Three girls, Casey, Claire, and Marcia (Anya Taylor-Joy, Haley Lu Richardson, and Jessica Sula) are abducted by a man (James McAvoy) who happens to be wrestling with Multiple Personality Disorder, 24 personalities to be specific. Imprisoned in a strange subterranean catacomb the girls must find their way out, lest they meet the Beast, a personality of their captor that seems to be bent on consuming human flesh. But, everything is not yet lost, some of the personalities the girls encounter can actually be of assistance, trouble is, who’s who and what’s what? Who will walk away? Written and Directed by M. Night Shyamalan this semi-twisty semi-psychological thriller has a number of strong elements, perhaps the strongest is its ensemble. In particular McAvoy’s fragmented portrayal of multiple personalities is as haunting as it is entertaining, and, Taylor-Joy’s pained and brooding teen gives clarity as the two stand as the more principal actors of the ensemble. Sonically disturbing, score by West Dylan Thordson adds further discordant undertones throughout. But, pacing issues within the story seem to raise the boot from the neck of the viewer where further pressure or editing might have made a more impacting ride; regardless, Shyamalan’s classic antics are alive and well received. Split is rated PG-13.
Partially told through the eyes of a quickly growing teenage boy, Jamie (Lucas Jade Zumann), three women are tasked with helping to raise Jamie to be a complete and rounded person. But, in many ways just as Jamie is learning from Abbie (Greta Gerwig), Julie (Elle Fanning), and his mother Dorothea (Annette Bening), they’re learning from him and finding their own truths experiencing life, love, and freedom in Southern California in the late 1970’s. Written and Directed by Mike Mills, this semi-autobiographic look at his own upbringing makes for rich material as the ensemble digs in deep to show fully functioning three dimensional characters; complex, flawed, and compelling none the less. And, while the narrative arc of the film doesn’t make giant swings, the film’s intent to capture a moment in time and to expose the delicate intricacies of human behavior is well met by all. This is a gem worth seeking out. 20th Century Women is rated R.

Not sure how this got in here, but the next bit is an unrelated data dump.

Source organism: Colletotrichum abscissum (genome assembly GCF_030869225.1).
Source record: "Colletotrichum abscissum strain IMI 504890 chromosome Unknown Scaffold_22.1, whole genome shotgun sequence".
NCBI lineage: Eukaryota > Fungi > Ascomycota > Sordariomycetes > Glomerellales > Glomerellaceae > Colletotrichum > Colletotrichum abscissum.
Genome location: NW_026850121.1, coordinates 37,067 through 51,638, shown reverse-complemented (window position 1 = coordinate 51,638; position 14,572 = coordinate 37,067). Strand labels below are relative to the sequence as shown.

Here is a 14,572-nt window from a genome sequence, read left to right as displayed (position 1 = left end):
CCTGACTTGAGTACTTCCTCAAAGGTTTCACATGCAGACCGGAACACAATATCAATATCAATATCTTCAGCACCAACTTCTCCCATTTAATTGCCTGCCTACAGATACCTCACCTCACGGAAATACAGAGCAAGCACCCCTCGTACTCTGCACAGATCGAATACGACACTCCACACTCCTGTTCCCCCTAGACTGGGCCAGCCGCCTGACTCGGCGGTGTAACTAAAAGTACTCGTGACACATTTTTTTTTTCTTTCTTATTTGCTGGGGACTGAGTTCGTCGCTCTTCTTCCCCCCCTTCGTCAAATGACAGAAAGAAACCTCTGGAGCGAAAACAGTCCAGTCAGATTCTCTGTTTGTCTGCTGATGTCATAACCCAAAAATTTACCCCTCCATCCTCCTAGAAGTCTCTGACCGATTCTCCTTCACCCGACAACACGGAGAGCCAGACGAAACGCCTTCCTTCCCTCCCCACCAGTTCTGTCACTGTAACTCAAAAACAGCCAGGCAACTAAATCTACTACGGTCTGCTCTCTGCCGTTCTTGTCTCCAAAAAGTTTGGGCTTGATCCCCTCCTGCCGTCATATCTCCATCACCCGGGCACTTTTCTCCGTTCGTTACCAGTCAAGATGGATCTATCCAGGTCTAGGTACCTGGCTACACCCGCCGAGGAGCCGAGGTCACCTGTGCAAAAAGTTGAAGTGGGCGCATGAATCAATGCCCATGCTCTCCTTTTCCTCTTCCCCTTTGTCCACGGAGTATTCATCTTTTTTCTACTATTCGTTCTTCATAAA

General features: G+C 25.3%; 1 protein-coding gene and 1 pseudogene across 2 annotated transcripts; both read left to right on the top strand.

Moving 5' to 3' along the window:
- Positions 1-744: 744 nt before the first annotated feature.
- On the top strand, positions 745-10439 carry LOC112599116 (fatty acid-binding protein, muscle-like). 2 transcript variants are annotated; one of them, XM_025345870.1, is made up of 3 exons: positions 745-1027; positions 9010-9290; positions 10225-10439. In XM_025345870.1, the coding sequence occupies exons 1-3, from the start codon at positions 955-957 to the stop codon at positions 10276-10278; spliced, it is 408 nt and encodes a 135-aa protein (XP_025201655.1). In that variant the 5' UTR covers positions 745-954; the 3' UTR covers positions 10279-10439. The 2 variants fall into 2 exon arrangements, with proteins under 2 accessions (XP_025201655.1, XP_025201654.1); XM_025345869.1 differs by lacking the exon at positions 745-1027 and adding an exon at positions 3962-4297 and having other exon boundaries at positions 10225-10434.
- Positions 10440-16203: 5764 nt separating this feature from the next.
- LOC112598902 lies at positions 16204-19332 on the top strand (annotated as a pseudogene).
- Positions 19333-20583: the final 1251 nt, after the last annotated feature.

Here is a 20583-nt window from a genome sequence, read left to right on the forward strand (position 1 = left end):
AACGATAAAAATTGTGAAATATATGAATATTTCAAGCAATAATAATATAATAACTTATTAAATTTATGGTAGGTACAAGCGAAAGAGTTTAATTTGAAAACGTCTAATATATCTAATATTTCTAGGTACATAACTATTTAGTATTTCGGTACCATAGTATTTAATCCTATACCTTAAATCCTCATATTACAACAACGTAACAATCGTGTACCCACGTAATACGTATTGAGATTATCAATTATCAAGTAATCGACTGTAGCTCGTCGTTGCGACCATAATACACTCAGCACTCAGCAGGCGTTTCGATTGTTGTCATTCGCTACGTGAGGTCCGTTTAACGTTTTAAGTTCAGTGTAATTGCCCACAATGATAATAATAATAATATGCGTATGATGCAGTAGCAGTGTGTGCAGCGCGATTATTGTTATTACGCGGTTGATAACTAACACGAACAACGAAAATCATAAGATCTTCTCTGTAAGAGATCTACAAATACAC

Recounting the details and events surrounding the 2013 bombing at the Boston Marathon, Homicide Detective Tommy Saunders (Mark Wahlberg) finds himself at ground zero in the midst of chaos as the city reacts from a terrorist act bent on striking fear in the public’s mind. In a city strong as Boston, finding the responsible parties is just a matter of time. Fresh off the warpath of Deepwater Horizon the prolific Director Peter Berg has wasted no time in grinding out another historically detailed look at modern American history. Touting a respected cast including John Goodman, J.K. Simmons, and Kevin Bacon and marked with the unsettling score of Trent Reznor and Atticus Ross the assembled pieces fit together in a gripping and haunting form. Naturally some fictionalization and condensing has occurred to bring this story to the screen, regardless, as a marker of what law enforcement in a post 9/11 world can be, Patriots Day stands with expected patriotic results peppered with just enough levity and love. And, while not all the story lines featured seem to carry the same heft, their added weight doesn’t terribly bloat the film either. Worthy of your time if you’re ready to hear the story, Patriots Day is rated R.